The Medical Examiner & Coroner systems 14/01/2008 12:45:00

Today’s lecture • Readings: none required, optional article on e-learning (history of legal medicine) • What happens after someone dies? A brief history of forensic medicine what happens when someone dies? • Attended death o Under physician care when they die. Hospital or such. • Unattended death o Unexpected, or sudden. Murder, car accident, suicide. Might be witnessed, but not by a physician. o There needs to be an investigation to find out how, why, when they died. This has to be done before a death certificate can be signed. • Once they get to the Funeral home o Embalmed  Burial  Cremation  Body donation  Shot into space o Not embalmed  Buried  Cremation

Medico •

Medico • •

 Mummification  Cryogenic freeze  Donate a body legal Death Investigation Medical examiner o Forensic anthropologist o Forensic odontologist o Forensic engineer  Mass fatalities, structural failures. Airplane crashes, bridges. o Forensic nurse o Medico legal death investigator o Forensic entomologist  What is the period since death. Based on insects o Forensic botanist  If a plant from another location is found on the body they could help finding location of the death o Forensic toxicologist  If any type of drugs are found in the body legal Community Coroner vs. Medical Examiner Coroners o Elected officials – may be lay persons Medical Examiners

o Physicians who are forensic pathologists • Both have the legal responsibility to certify deaths of people who are not under the care of a physician History of Coroner System: England • Origins in medieval England • Comes from the term “Crowner” • Formal designation in 1194 • Original duties: o Post-mortem inquest o Suicide investigation o Judicial officer o Tax collector o Arrest warrants  This power has been abolished The Coroner System Today • Identify the body • Notify next of kin • Collect belongings • Sign death certificate • Elected official o Often sheriff, prosecutor, or funeral director Why maintain the coroner system today?

Limited resources o Not a facility to have a full time practicing physician • Lack of qualified individuals • Not enough crime Medical Examiners • Licensed physicians • Forensic specialty • Determine time, cause, and manner of death • Issue death certificate • Florida has a medical examiner system Early use of the medical examiner’s office (MEO) • 1647 – the general court of Massachusetts Bay o autopsies for medical student instruction U.S. Adopted MEO • Late 19th century • 1860 – Maryland: code of public General Laws o a coroner has to have a physician at an autopsy • 1877 – Massachusetts: Physicians instead of coroners o medical examiners have to be a licensed doctor • 1890 – 1915: medical examiner system adopted in large cities forensic pathologist training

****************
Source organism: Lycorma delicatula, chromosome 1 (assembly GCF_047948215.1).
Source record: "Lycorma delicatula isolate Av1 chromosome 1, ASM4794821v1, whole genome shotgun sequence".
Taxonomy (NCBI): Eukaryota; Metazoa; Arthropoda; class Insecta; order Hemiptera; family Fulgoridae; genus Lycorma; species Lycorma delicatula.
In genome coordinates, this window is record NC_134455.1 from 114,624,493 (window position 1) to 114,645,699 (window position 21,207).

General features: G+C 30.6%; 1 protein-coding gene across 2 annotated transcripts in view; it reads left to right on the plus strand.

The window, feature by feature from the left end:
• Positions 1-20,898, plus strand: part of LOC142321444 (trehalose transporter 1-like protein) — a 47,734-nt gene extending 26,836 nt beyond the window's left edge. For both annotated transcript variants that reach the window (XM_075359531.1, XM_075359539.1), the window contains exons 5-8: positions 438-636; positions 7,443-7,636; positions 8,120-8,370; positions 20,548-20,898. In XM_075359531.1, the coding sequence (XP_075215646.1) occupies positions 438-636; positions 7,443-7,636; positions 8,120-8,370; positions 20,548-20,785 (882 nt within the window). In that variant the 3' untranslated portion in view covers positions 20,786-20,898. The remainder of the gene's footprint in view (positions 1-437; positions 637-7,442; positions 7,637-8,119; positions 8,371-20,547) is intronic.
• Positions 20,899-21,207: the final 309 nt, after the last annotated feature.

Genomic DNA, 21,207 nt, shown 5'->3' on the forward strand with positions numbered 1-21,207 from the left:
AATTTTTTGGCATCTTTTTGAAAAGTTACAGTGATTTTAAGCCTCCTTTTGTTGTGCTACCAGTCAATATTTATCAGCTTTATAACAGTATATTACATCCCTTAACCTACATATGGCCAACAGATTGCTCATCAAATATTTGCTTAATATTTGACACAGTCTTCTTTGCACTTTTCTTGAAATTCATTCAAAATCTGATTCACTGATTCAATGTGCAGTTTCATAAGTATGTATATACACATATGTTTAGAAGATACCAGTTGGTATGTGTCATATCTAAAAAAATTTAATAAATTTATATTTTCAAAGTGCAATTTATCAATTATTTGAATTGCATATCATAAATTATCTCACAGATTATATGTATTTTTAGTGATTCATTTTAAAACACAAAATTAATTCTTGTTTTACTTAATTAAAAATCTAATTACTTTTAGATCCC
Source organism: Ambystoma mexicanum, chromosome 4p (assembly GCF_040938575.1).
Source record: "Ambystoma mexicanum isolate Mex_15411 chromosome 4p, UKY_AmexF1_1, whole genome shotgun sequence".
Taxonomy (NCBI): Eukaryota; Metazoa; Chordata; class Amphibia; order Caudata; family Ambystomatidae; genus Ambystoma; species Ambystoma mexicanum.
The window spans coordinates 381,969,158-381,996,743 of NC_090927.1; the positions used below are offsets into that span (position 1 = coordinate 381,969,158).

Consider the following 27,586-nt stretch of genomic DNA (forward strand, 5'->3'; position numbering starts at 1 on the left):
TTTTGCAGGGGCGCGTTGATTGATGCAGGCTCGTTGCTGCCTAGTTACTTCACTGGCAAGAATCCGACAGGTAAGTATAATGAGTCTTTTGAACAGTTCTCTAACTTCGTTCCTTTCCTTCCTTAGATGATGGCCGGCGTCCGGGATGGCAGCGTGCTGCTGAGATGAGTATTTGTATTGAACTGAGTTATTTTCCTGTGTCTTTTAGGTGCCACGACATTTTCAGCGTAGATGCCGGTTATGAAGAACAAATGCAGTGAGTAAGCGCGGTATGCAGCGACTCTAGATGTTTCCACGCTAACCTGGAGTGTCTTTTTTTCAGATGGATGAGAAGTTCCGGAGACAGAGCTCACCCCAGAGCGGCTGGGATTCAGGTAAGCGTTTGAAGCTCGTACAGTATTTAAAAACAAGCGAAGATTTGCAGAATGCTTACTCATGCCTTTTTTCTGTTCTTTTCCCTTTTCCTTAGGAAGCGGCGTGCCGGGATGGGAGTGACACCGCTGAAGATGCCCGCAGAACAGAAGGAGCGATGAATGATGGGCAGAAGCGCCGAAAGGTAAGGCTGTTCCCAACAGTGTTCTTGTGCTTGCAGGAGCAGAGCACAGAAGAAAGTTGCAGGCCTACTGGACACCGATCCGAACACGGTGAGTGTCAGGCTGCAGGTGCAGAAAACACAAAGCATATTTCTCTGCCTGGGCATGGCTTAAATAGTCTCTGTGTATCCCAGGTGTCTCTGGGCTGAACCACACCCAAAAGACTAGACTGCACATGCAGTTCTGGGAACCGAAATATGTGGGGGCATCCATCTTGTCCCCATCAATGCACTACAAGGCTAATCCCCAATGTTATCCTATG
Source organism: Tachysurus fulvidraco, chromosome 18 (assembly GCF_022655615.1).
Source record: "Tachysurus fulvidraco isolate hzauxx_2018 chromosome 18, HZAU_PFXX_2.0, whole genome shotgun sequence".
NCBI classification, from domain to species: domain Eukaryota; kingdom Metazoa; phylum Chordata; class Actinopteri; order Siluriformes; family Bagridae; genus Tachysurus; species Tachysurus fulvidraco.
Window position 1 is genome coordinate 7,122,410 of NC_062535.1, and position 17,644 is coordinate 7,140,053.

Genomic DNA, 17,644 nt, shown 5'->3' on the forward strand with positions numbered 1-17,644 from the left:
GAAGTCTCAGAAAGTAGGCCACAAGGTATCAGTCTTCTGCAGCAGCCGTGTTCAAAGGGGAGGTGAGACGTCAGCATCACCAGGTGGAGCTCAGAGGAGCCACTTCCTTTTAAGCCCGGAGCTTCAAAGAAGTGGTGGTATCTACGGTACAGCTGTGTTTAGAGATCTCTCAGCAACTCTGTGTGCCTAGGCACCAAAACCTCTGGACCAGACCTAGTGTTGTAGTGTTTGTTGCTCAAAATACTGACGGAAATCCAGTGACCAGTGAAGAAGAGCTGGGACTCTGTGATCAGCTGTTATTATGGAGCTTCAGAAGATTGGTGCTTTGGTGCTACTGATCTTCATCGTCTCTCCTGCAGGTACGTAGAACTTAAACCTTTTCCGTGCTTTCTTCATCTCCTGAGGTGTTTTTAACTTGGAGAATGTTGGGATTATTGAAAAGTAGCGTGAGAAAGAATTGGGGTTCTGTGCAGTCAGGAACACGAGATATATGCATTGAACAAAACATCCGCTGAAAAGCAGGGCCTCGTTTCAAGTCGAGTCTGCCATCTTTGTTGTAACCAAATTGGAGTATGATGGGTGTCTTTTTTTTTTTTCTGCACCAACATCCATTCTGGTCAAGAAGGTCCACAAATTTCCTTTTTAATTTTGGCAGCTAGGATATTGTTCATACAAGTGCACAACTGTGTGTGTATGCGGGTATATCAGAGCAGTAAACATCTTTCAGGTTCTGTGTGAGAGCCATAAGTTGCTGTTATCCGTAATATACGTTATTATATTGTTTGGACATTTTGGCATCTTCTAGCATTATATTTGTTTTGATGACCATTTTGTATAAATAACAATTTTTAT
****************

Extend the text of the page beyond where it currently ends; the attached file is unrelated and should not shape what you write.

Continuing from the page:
physician who studies disease and trauma (pathologist) that leads to death of an individual • medical school • postgraduate training in pathology • additional training in forensic pathology • board certification duties of a forensic pathologist • review medical history • review witness statements • scene examination o medico legal death investigators • autopsy samples for analysis • toxicology o liver samples, hair, brain, anything to test for drugs • microscopic • DNA analysis Six Critical Questions • Who are you? • When were you hurt/ when did you become ill/ when did you die? • Where did you get hurt/ where did you die? • Why did you die?

• How did you die? • If someone killed you, who was it? Autopsy • What is an autopsy? o “To see for yourself” • Why perform an autopsy? Clinical vs. Forensic Autopsy • Clinical o Determine cause of death (pathology) o Standard in hospitals • Forensic o Unnatural death o Medico legal purposes When is an autopsy performed? • Death not attended by physician • Ordered by the court • Suspicious/unnatural/sudden death o Suicide, homicide, accident o Collect evidence • Teaching/medical research • Prisoners

• Requested by family Reasons for a forensic autopsy • Cause and manner of death • Time of death, or since death • Identify, collect, preserve evidence • Factual information to law enforcement, prosecutors, defense attorneys, families • Protect the innocent/prosecution of the guilty Can you request an autopsy? • Yes! • When may an autopsy be requested? o Insurance o Suspicion of malpractice o Severity of illness o Reveal genetic defects

14/01/2008 12:45:00

14/01/2008 12:45:00

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